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Mem Cognit. 2007 Dec;35(8):1977-85.

The face inversion effect is not a consequence of aberrant eye movements.

Author information

1
Department of Psychology, Mississippi State University, Mississippi State, Mississippi 39762, USA. cwilliams@psychology.msstate.edu

Abstract

The face inversion effect is the finding that inverted faces are more difficult to recognize than other inverted objects. The present study explored the possibility that eye movements have a role in producing the face inversion effect. In Experiment 1, we demonstrated that the faces used here produce a robust face inversion effect when compared with another homogenous set of objects (antique radios). In Experiment 2, participants' eye movements were monitored while they learned a set of faces and during a recognition test. Although we clearly found a face inversion effect, the same features of a face were fixated during the learning and recognition test faces, whether the face was right side up or upside down. Thus, the face inversion effect is not a result of a different pattern of eye movements during the viewing of the face.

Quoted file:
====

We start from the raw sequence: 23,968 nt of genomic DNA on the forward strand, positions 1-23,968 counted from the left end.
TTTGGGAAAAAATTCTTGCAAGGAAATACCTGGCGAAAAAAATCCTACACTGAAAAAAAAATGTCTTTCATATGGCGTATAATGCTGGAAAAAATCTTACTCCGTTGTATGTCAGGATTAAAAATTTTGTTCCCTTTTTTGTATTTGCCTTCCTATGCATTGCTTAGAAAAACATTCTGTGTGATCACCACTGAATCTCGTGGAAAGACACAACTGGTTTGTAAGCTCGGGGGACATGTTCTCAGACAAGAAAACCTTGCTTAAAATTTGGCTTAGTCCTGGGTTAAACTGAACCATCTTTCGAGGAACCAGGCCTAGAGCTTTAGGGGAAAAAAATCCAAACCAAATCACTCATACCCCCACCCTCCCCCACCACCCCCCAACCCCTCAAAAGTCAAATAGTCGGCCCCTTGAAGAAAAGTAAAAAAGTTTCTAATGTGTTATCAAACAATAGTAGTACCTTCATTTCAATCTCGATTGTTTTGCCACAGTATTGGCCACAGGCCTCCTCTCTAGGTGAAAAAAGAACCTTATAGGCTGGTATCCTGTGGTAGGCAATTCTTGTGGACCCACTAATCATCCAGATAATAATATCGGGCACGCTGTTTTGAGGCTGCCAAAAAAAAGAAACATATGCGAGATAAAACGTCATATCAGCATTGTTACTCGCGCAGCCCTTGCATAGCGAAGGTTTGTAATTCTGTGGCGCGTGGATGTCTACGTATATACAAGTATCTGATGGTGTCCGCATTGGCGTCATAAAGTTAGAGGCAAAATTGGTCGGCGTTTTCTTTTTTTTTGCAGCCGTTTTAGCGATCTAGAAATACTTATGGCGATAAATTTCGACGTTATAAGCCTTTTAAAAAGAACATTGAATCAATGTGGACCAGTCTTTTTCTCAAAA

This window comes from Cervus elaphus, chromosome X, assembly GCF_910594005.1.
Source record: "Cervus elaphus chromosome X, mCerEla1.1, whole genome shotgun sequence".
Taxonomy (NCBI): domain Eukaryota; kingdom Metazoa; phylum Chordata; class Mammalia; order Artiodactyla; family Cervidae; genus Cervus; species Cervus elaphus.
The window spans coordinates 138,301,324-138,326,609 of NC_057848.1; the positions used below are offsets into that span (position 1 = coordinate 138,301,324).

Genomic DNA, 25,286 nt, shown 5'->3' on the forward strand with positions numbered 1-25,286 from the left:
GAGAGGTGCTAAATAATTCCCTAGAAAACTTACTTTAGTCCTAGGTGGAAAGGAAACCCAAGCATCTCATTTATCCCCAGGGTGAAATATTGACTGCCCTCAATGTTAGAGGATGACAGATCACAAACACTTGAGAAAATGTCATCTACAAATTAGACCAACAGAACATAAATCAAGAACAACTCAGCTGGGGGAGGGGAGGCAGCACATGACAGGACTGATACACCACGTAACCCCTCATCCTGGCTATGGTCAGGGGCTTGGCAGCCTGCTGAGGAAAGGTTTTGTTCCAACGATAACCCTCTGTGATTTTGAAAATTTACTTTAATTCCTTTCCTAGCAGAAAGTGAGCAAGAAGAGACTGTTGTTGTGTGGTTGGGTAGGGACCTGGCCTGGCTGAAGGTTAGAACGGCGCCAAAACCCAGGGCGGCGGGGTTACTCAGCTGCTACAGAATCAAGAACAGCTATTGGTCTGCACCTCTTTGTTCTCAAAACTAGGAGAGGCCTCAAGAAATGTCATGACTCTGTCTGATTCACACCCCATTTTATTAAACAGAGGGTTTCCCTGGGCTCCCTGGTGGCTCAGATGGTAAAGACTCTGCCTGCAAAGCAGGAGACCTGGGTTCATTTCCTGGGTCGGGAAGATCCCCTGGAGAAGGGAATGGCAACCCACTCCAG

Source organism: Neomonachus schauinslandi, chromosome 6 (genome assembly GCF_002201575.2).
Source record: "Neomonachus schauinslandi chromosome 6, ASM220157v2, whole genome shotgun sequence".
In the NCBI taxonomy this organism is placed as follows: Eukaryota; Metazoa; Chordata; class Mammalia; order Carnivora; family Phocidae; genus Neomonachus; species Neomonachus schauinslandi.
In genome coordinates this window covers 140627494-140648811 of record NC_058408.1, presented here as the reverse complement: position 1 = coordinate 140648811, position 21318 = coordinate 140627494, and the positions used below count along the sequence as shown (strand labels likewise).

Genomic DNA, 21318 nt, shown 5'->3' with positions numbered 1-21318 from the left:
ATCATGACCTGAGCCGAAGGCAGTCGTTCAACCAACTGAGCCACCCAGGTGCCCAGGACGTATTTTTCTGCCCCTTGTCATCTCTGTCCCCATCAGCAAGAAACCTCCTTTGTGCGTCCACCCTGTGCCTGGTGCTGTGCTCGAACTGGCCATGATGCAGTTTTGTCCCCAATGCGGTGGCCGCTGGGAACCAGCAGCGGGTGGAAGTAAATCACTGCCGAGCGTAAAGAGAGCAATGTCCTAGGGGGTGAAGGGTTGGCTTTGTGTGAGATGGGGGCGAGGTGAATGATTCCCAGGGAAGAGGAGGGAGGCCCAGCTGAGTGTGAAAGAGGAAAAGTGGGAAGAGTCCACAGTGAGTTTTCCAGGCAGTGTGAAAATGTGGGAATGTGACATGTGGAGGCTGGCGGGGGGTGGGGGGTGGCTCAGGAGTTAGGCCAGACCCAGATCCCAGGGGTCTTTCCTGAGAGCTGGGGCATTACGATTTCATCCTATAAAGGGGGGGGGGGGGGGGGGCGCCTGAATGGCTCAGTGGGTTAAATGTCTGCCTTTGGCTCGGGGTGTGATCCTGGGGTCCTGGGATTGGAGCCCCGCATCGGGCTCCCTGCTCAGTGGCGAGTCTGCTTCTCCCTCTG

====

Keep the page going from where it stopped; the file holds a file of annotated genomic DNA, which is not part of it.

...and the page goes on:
PMID:
18265613
DOI:
10.3758/bf03192930
[Indexed for MEDLINE]

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